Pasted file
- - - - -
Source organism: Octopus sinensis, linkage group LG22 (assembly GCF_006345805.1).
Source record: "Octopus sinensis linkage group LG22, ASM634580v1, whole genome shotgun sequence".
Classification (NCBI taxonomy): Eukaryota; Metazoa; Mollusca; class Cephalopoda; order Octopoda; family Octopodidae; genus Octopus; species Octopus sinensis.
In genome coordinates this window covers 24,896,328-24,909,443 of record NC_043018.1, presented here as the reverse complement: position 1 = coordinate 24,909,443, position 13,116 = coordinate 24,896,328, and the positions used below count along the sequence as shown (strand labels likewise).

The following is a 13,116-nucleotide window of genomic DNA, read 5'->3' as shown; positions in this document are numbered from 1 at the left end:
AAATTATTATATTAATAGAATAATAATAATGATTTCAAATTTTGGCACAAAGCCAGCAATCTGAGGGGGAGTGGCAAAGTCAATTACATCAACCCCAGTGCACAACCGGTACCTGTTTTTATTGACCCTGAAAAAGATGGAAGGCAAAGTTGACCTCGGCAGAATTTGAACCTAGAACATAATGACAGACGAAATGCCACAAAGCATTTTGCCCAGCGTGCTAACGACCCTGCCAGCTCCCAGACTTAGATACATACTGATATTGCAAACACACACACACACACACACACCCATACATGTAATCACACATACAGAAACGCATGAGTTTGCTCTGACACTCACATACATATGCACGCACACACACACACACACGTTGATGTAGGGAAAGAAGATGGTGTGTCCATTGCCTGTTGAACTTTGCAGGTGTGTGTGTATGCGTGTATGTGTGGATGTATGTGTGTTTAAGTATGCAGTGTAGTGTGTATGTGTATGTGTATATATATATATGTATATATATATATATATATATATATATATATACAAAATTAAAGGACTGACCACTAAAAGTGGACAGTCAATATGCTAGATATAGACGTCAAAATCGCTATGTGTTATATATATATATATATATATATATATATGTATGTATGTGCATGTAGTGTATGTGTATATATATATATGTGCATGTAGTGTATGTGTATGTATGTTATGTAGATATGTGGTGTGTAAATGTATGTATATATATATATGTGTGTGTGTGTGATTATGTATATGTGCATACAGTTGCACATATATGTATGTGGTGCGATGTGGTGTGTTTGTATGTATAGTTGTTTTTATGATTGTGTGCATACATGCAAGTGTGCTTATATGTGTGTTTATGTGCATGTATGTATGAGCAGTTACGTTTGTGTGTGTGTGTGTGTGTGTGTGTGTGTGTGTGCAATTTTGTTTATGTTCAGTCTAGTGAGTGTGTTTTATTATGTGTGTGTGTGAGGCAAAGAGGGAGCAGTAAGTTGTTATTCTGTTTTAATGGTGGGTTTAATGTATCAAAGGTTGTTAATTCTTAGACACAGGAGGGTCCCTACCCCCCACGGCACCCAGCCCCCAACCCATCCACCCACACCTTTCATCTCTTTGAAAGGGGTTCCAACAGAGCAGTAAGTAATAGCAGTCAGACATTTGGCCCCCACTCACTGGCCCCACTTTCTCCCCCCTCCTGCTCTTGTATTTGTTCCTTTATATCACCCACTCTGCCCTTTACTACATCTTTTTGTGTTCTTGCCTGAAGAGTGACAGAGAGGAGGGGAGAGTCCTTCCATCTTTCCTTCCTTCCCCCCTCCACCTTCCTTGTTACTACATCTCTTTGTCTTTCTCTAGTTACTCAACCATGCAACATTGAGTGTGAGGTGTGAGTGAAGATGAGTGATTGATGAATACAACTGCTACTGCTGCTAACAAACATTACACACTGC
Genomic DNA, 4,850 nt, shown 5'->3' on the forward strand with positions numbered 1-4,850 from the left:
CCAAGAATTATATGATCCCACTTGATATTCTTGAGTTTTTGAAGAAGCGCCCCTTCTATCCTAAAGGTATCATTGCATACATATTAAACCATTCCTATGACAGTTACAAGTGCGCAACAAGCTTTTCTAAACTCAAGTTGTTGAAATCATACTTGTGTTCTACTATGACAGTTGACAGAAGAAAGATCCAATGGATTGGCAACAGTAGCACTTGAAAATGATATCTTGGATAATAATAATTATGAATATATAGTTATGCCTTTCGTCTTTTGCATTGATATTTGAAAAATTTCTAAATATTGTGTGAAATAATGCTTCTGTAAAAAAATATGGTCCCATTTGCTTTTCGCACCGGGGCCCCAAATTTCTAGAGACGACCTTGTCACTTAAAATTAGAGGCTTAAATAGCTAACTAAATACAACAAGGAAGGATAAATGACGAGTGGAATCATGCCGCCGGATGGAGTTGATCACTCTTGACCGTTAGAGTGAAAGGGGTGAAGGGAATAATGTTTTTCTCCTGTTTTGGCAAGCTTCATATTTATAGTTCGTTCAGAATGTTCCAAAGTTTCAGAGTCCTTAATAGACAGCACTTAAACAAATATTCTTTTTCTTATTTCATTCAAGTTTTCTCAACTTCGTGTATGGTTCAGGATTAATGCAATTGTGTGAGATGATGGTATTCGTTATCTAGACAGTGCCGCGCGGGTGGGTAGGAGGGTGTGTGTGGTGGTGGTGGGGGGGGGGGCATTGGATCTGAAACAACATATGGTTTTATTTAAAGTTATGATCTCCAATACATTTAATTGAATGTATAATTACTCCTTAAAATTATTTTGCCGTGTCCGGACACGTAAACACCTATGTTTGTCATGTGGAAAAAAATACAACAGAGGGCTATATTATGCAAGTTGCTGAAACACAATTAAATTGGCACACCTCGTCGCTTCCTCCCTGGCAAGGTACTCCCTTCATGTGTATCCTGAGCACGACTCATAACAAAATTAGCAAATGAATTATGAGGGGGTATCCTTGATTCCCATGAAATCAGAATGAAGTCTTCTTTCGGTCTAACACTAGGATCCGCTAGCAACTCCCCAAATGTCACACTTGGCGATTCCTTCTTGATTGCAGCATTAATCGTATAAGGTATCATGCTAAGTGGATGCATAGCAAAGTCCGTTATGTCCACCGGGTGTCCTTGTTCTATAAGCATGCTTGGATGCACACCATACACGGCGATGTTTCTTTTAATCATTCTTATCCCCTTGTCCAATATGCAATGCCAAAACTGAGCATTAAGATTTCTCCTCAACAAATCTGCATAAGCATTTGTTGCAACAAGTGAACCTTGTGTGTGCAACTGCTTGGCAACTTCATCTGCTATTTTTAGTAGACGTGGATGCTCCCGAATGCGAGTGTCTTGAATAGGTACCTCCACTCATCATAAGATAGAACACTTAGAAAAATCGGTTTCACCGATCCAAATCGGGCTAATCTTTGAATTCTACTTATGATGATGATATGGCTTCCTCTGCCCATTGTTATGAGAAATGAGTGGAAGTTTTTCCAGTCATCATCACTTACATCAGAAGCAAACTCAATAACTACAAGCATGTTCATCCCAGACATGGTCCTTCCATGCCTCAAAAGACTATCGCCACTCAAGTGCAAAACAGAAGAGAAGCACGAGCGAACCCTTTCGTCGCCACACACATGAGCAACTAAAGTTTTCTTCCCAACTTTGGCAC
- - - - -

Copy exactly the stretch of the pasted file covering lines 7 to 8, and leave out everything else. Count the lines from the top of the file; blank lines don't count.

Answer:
Genomic DNA, 4,850 nt, shown 5'->3' on the forward strand with positions numbered 1-4,850 from the left:
CCAAGAATTATATGATCCCACTTGATATTCTTGAGTTTTTGAAGAAGCGCCCCTTCTATCCTAAAGGTATCATTGCATACATATTAAACCATTCCTATGACAGTTACAAGTGCGCAACAAGCTTTTCTAAACTCAAGTTGTTGAAATCATACTTGTGTTCTACTATGACAGTTGACAGAAGAAAGATCCAATGGATTGGCAACAGTAGCACTTGAAAATGATATCTTGGATAATAATAATTATGAATATATAGTTATGCCTTTCGTCTTTTGCATTGATATTTGAAAAATTTCTAAATATTGTGTGAAATAATGCTTCTGTAAAAAAATATGGTCCCATTTGCTTTTCGCACCGGGGCCCCAAATTTCTAGAGACGACCTTGTCACTTAAAATTAGAGGCTTAAATAGCTAACTAAATACAACAAGGAAGGATAAATGACGAGTGGAATCATGCCGCCGGATGGAGTTGATCACTCTTGACCGTTAGAGTGAAAGGGGTGAAGGGAATAATGTTTTTCTCCTGTTTTGGCAAGCTTCATATTTATAGTTCGTTCAGAATGTTCCAAAGTTTCAGAGTCCTTAATAGACAGCACTTAAACAAATATTCTTTTTCTTATTTCATTCAAGTTTTCTCAACTTCGTGTATGGTTCAGGATTAATGCAATTGTGTGAGATGATGGTATTCGTTATCTAGACAGTGCCGCGCGGGTGGGTAGGAGGGTGTGTGTGGTGGTGGTGGGGGGGGGGGCATTGGATCTGAAACAACATATGGTTTTATTTAAAGTTATGATCTCCAATACATTTAATTGAATGTATAATTACTCCTTAAAATTATTTTGCCGTGTCCGGACACGTAAACACCTATGTTTGTCATGTGGAAAAAAATACAACAGAGGGCTATATTATGCAAGTTGCTGAAACACAATTAAATTGGCACACCTCGTCGCTTCCTCCCTGGCAAGGTACTCCCTTCATGTGTATCCTGAGCACGACTCATAACAAAATTAGCAAATGAATTATGAGGGGGTATCCTTGATTCCCATGAAATCAGAATGAAGTCTTCTTTCGGTCTAACACTAGGATCCGCTAGCAACTCCCCAAATGTCACACTTGGCGATTCCTTCTTGATTGCAGCATTAATCGTATAAGGTATCATGCTAAGTGGATGCATAGCAAAGTCCGTTATGTCCACCGGGTGTCCTTGTTCTATAAGCATGCTTGGATGCACACCATACACGGCGATGTTTCTTTTAATCATTCTTATCCCCTTGTCCAATATGCAATGCCAAAACTGAGCATTAAGATTTCTCCTCAACAAATCTGCATAAGCATTTGTTGCAACAAGTGAACCTTGTGTGTGCAACTGCTTGGCAACTTCATCTGCTATTTTTAGTAGACGTGGATGCTCCCGAATGCGAGTGTCTTGAATAGGTACCTCCACTCATCATAAGATAGAACACTTAGAAAAATCGGTTTCACCGATCCAAATCGGGCTAATCTTTGAATTCTACTTATGATGATGATATGGCTTCCTCTGCCCATTGTTATGAGAAATGAGTGGAAGTTTTTCCAGTCATCATCACTTACATCAGAAGCAAACTCAATAACTACAAGCATGTTCATCCCAGACATGGTCCTTCCATGCCTCAAAAGACTATCGCCACTCAAGTGCAAAACAGAAGAGAAGCACGAGCGAACCCTTTCGTCGCCACACACATGAGCAACTAAAGTTTTCTTCCCAACTTTGGCAC